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Thank you.It certainly heps explain my lack of success with the traditional dragon so I've statred to play Rb8.Did you do a follow up video on the Chinese Dragon somewhere as I havent found it on Chess.Com.
Once again thanks for a very clear video.
Thanks Danny. One question. If you play the position on against the computer in your link on the right. After white Nd3-e2, blacks Bd7xg4! Then if white e3-h6 and then g4xf3. This sacrifice seems to ruin whites chances for a mating attack. Any thoughts? Also Flickers, LOL!!! Your funny.
Good!....Dec. 15, 2014
hey Danny!!! unleash the chinese Dragon!!! it is time now
where is the next part ??
Please sir, some more P.S. 101
Daniel, this video is very timely and useful to me, but I am writing to say that this format, where you follow the evolution of an opening over time is very instructive and help us understand specific move choices ("why can't I do this?"). I highly encourage chess.com coaches to follow that approach when teaching an opening in video format. Thank you.
Daniel, thank you for explaining the reasons behind the directional attack at the end of the video. That was really helpful.
I thought it was "Check, checkmate"
March 1st...still wont video play
Great video, I actually started to play the Dragon (Soltis variation) since a while, but I might need to reconsider. White's position seems to be a lot easier to play and it makes a lot of sense.
how can I - what can I say - before seeing the conclusion ?
I cant wait for the chinese dragon! If i hadn't seen the rest of the video I would said HUH??? to Rb8, very nice video.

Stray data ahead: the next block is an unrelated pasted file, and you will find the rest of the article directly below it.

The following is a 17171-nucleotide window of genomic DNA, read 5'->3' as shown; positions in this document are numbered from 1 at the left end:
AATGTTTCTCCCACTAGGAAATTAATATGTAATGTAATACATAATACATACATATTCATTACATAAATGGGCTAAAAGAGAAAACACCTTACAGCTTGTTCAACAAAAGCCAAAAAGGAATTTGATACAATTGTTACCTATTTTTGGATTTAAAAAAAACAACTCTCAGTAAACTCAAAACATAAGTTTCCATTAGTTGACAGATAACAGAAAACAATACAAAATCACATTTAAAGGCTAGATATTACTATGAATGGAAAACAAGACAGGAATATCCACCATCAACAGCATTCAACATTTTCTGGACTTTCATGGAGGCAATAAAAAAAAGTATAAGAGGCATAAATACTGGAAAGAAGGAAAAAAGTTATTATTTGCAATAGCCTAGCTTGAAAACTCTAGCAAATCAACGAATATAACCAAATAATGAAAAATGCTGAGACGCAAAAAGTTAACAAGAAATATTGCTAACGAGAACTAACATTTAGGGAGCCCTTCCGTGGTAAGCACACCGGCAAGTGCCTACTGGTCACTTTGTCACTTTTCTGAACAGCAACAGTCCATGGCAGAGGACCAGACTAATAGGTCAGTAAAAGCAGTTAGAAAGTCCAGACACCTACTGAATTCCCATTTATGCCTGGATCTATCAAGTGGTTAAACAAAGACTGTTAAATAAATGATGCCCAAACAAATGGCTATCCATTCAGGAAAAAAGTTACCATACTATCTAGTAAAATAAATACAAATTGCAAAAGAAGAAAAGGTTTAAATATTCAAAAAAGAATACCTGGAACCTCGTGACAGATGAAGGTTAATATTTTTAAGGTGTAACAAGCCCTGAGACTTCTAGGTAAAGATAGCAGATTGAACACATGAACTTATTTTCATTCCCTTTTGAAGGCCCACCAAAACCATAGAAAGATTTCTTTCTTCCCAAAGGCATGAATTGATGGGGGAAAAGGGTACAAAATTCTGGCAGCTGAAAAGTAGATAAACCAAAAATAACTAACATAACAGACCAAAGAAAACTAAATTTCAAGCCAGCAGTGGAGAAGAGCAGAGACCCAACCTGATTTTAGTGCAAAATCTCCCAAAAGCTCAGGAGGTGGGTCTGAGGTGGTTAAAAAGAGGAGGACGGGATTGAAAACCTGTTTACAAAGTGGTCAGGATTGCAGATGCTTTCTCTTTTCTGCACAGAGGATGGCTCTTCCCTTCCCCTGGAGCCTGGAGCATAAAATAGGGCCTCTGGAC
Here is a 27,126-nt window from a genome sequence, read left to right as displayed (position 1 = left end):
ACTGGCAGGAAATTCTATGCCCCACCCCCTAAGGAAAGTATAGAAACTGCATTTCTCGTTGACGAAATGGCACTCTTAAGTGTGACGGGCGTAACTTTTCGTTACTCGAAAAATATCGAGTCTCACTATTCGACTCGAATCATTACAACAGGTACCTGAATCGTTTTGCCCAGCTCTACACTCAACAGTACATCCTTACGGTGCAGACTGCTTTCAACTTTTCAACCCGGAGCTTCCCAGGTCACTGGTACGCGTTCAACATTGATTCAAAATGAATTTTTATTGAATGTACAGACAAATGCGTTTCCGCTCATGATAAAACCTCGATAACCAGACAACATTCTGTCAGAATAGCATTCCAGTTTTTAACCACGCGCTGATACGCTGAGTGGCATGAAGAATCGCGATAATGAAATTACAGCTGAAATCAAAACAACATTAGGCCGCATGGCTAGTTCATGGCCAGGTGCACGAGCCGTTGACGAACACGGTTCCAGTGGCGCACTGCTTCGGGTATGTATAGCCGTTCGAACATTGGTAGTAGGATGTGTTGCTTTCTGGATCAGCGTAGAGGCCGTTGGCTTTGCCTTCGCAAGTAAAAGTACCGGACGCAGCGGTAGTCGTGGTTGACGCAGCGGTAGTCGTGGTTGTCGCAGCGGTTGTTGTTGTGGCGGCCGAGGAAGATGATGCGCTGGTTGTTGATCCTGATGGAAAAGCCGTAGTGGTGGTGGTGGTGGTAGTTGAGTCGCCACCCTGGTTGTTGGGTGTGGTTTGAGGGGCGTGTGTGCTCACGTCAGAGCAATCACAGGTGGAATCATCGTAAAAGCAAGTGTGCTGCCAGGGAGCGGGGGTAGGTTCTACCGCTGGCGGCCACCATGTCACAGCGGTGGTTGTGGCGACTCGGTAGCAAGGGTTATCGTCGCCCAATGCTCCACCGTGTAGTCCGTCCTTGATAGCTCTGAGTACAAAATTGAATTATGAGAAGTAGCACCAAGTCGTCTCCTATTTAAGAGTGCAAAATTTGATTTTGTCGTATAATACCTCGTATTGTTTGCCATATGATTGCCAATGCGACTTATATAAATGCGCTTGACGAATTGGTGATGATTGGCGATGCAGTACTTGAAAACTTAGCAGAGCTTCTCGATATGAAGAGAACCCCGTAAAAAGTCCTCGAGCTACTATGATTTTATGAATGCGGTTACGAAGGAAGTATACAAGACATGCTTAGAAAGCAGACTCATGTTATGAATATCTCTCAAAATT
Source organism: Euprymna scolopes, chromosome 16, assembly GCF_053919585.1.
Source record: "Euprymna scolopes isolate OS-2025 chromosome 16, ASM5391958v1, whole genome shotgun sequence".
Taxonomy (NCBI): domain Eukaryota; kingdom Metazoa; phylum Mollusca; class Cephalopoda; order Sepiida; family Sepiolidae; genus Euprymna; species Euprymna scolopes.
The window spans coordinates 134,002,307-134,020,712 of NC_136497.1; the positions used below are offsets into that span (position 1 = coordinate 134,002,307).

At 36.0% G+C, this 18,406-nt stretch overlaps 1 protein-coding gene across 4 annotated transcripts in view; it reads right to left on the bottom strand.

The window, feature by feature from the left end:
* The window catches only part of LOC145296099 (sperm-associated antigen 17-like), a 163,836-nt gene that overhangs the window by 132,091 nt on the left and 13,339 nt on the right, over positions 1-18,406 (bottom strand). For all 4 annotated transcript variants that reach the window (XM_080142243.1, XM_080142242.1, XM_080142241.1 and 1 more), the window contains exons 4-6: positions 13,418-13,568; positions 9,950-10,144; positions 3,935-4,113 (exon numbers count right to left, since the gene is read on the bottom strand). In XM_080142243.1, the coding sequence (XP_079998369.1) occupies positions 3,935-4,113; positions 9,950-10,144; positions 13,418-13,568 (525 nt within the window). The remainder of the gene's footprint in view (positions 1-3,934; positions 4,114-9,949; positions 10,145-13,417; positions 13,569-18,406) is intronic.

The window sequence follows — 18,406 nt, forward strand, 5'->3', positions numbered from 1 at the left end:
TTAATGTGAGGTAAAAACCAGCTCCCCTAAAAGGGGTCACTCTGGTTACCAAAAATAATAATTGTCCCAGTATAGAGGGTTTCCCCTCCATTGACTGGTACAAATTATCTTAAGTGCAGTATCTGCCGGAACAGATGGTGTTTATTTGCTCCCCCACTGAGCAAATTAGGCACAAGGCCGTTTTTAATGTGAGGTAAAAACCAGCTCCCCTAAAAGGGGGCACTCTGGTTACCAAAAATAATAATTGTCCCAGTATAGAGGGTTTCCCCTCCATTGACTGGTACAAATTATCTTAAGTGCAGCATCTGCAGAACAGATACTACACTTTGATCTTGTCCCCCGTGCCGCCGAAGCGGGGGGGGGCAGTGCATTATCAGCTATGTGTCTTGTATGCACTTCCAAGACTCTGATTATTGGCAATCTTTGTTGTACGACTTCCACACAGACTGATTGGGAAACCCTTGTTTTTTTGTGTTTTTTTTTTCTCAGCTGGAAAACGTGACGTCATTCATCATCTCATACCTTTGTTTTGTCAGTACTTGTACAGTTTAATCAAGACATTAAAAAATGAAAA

The explanation of the pawn having to be on the 5th rank before being considered a finger pointing in the direction of attack elucidated an important point for me. I have watched most of the videos on pawn structure and read articles and books on the subject and am finally beginning to understand it, thanx 2 u!
that pawn to g5 was awesome haha
Love your work on this site Danny, thanks a lot!
Epic video! I would like to see more like this, showing stem games and the evolution of the opening theory. Thanks Danny.
Brilliant....can't wait for part 2
by IM Daniel Rensch
IM Rensch breaks down this well-known, theoretically driven opening (The Sicilian Dragon) not by focusing on all the complex variations available, but rather, explaining the evolution of those lines by revealing the patterns and repeating ideas within the pawn structure. Danny reviews the "stem game" Karpov-Kortchnoi, Moscow 1974 and he shows how Karpov changed white's approach in the Yugoslav forever, which inevitably led to black's modern approach (The Chinese Dragon)...
Sicilian Defense: Dragon Variation, Yugoslav Attack (B78)
Related: « Part 1
Play Key Position Vs. Computer
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IM Daniel Rensch
With numerous "scholastic chess accomplishments" to boast of, both as a player and a coach, Danny has been a "chess professional" since his early teens. He was ranked in the Top 10 for his age in the U.S. every year from the age of 12 - 21years old, and at one point he was the highest rated 19-year old in the country. He earned the IM title at age 23. A part owner and full time Staff Member for Chess.com LLC, Danny is our Vice President of Content and Professional Operations, managing the products and "team of contributors" you enjoy here, as well as for our scholastic extension site, ChessKid.com.
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